Economic justice is key to achieving gender equality

Economic justice is key to achieving gender equality

Date: September 5, 2017
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By Sikhangele Moyo

Over the past two years, I have had the privilege to work with young women under the Zimbabwe Works enterprise business development program which targets young women between the ages of 20-35years.The main objective of the program is to empower young women economically through the business management training and linking the beneficiaries to micro finance institutions for cash reinjection.

My role in this project gave me an opportunity to get a first-hand experience of the challenges faced by young women in Zimbabwe. I observed that many young women had lost hope in themselves and were engaged in small to medium business as a means of survival and had no aspirations to do better in their life.

One could easily assume that this may be due to the national economic meltdown and no access to productive resources. The Zimbabwe Works (ZW) program gave the young women an opportunity to be exposed and the courage to stand on their own and impact their communities.

One of the major successes under the ZW project is that the young women under the economic empowerment program created internal savings and lending clubs and stokvels as a sustainability strategy to ensure cash flows and access for their capital reinjection into their businesses.

Working with these young women made me realise that they have the potential to achieve more for themselves and their families if they receive enough support in skills development and mentorship. Our project evaluation report revealed that 30% of women trained under the ZW program has created employment for other youths residing in their communities.

Although the young women’s businesses are excelling. The same cannot be said about their marriages. One of the key objectives of the project was to mainstream gender.  Our organisation had focus group discussions with the beneficiaries in an effort to find out what were the issues that were affecting the beneficiaries.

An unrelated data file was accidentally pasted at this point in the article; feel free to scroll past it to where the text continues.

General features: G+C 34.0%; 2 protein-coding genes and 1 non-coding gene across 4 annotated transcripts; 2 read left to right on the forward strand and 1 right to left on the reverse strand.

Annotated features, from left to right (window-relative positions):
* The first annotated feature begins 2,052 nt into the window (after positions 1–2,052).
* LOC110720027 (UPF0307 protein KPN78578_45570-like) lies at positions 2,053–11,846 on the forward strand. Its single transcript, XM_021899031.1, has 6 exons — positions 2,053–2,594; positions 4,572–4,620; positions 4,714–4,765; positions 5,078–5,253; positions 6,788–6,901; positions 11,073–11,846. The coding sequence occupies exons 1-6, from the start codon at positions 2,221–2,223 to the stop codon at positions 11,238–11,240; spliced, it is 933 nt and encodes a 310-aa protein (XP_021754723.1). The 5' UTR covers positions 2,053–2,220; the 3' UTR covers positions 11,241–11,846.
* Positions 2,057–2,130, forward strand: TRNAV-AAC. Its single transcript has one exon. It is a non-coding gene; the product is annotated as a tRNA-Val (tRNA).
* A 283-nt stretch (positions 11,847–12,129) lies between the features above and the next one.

The young women spoke about their challenges, including their concerns about how their economic freedom was slowly becoming the source of gender based violence at the household level. One beneficiary burst into tears during the meeting as she explained how she was being abused by her husband since she began saving her money. She shared that her husband continuously harasses her for her money and when she gives him the money he uses for his personal uses.

Some women highlighted that their husband’s always want to make business decisions on their behalf and demanding them to imply or pull out which they felt it is unfair for their growth.

I have mobilised young women through WhatsApp groups and face book to attend a meeting which will be held by our Bulawayo Chapter Women’s Coalition of Zimbabwe. The purpose of this meeting is to form a Young Women’s Forum. My recent experience with the SADC Gender Protocol Alliance in South Africa helped me realise that young women need to be in a free space that allows them to speak about issues that affect them. The meeting will discuss the terms of reference of the Young Women’s Forum.

The Young Women’s Forum will help us identify the various gender related challenges that various young women face. This will further help identify the areas for intervention and issues for advocacy to the policy makers.

This article is part of series of voices from the recently launched SADC Gender Protocol Alliance Young Women’s Alliance.

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